Winner of the 2011 Composition Award: Gerald Resch

As a cursory glance at his biography reveals, Gerald Resch is an all-round talent. Born in Linz in 1975, he has been active as a composer, music theorist, instrumentalist, teacher, musicologist, author and organiser. Before his graduation in composition and musicology from the University of Music and Performing Arts and the University of Vienna, he went through multi-faceted training: Resch acted as organist in Lichtenberg, Upper Austria, where he grew up, while he studied Early Music as well as the organ, harpsichord and viola da gamba in Linz.

Notwithstanding his love for tradition, it soon became clear in several ways that he felt drawn primarily to contemporary music. “I’ve always wanted to be a composer”, Resch says, and the subject of his musicology dissertation – German string quartets of the 1980s – also documents his fundamental interest in new music. It is only fitting, then, that after completing his composition studies with Iván Eröd and Michael Jarrell in Vienna, he continued his postgraduate training with Beat Furrer in Graz.

Furthermore, the musician is extremely fond of fine arts – in addition to musicology and philosophy, Resch also studied art history – a penchant, which has left traces in many of his pieces. “I’m more the visual type”, he admits. The offspring of a family of teachers, it was completely natural for him to one day also teach – currently as university professor of music analysis at the Bruckner University in Linz and as senior lecturer of music theory, study of musical form and aural training at the University of Music and Performing Arts in Vienna.

Through the interconnection of artistic and scientific perspectives – as an artist, Resch was a scholarship holder at the Paris Conservatory; as a scientist, he did research at the Austrian Historical Institute in Rome – he “gained a new view of musical developments and fashions”, the Upper Austrian reveals. “So I feel quite independent.” In addition to his stylistic independence, another distinctive characteristic that warrants emphasis is his communicative side. Resch is not only a keenly interested visitor of events, but also plays an active role in the musical life of the Austrian capital: as music curator in the Vienna art association Alte Schmiede, where he has already presented a host of concerts, or as founding member of the composers’ group GEGENKLANG, in which seven colleagues joined forces to create better performance opportunities for themselves and, moreover, took the initiative to set up their own music publishing house, edition 21.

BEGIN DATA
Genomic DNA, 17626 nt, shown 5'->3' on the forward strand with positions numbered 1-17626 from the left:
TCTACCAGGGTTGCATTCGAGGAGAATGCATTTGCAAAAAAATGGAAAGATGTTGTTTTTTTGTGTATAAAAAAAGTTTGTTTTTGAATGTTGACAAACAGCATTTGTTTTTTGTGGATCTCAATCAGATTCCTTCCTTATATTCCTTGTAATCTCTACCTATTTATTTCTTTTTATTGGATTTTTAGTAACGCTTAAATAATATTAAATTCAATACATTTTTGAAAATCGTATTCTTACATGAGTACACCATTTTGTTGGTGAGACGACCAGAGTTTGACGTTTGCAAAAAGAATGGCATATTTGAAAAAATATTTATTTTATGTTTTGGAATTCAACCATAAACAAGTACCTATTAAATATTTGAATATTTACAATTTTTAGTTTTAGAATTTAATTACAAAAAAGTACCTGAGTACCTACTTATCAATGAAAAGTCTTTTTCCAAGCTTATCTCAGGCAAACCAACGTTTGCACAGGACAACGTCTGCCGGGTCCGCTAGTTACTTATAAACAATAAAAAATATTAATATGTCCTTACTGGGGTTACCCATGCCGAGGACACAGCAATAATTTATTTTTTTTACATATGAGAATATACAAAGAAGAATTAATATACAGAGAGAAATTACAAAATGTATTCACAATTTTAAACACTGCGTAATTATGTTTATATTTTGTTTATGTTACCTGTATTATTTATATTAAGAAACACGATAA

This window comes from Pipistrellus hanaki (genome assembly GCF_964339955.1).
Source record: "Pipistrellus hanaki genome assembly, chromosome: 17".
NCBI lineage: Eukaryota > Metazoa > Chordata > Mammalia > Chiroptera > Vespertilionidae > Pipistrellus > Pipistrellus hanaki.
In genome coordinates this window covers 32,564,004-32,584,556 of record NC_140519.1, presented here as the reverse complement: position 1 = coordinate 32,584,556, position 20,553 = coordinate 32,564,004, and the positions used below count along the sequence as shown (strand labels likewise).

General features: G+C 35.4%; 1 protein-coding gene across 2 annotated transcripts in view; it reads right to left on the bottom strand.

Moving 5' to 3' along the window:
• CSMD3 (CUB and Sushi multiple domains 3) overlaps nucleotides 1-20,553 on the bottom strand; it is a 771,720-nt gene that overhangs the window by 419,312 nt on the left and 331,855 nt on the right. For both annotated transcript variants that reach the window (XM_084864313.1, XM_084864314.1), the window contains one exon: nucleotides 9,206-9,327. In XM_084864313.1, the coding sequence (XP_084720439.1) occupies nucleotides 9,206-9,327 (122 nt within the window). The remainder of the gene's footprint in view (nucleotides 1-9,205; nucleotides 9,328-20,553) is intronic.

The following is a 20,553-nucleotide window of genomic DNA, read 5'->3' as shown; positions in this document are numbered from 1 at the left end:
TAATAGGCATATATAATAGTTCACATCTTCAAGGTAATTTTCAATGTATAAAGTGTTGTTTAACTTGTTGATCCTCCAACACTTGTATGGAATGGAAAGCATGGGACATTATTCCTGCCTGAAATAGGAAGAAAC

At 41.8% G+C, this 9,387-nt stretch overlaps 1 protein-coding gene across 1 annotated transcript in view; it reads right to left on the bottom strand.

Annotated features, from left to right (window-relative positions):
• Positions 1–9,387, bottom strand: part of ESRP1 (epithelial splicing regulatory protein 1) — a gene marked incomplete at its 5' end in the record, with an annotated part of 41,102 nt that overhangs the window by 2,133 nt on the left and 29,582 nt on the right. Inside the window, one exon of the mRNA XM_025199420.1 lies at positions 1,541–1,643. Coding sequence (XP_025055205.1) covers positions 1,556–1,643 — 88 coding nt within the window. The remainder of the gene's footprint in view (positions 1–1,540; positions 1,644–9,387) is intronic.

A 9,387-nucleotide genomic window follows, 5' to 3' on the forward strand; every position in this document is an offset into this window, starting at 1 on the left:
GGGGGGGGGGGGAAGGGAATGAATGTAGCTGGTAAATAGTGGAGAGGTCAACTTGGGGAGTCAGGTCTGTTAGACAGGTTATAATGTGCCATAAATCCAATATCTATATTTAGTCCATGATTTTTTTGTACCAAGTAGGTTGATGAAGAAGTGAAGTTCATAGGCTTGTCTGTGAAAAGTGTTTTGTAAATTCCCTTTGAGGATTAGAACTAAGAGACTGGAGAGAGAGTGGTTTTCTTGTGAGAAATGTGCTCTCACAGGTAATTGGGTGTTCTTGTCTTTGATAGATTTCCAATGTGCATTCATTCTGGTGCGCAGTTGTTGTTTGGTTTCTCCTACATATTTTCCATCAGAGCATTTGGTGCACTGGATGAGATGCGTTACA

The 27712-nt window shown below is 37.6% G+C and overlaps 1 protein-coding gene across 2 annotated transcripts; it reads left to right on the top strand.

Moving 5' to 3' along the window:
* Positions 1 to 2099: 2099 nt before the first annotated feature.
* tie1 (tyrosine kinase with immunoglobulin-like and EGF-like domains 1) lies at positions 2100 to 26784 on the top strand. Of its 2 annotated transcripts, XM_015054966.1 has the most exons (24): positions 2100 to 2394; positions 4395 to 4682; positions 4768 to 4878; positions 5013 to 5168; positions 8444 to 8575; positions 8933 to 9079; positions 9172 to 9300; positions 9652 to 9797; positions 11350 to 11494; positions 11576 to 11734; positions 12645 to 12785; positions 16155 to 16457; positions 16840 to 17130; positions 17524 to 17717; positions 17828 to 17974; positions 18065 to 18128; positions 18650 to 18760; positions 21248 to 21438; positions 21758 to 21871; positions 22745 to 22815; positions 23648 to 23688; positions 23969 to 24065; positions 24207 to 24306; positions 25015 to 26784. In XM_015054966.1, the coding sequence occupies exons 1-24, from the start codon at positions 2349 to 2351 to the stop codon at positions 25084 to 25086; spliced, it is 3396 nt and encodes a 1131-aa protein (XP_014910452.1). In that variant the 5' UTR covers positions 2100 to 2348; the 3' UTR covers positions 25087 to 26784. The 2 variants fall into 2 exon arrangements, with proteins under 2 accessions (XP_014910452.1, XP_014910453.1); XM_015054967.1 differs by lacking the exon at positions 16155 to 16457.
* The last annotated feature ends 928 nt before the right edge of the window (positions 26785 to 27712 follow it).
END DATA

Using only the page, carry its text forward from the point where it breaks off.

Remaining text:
Writing has always been one of Resch’s central talents, but following several years of busy publishing activities, he now rather considers it as a “side-line”. Instead, his focus is clearly on composing. Those looking for initial clues of it, however, will soon be successful, thanks to Resch’s articulateness: Exactitude, Lightness, Clearness, Multiplicity and Quickness are, for example, the names of the five movements in his work Fünf Versuche nach Italo Calvino – terms that the music critic Walter Weidringer regards as “a kind of maxim of his music”. Resch himself has also repeatedly put the principles of his composing into words, most recently, when he said that he was mainly interested in “making a lot out of a little, because I like to develop things organically”. His efforts to continuously work with derivations from a few elements, such as deriving sequences of harmonic, melodic and rhythmic nature from a figure, are “more or less in keeping with Viennese tradition”, says the composer, referring to Alban Berg’s constructive techniques. Irrespective of aesthetic affinity, they also play an important role for him.

Text: Daniel Ender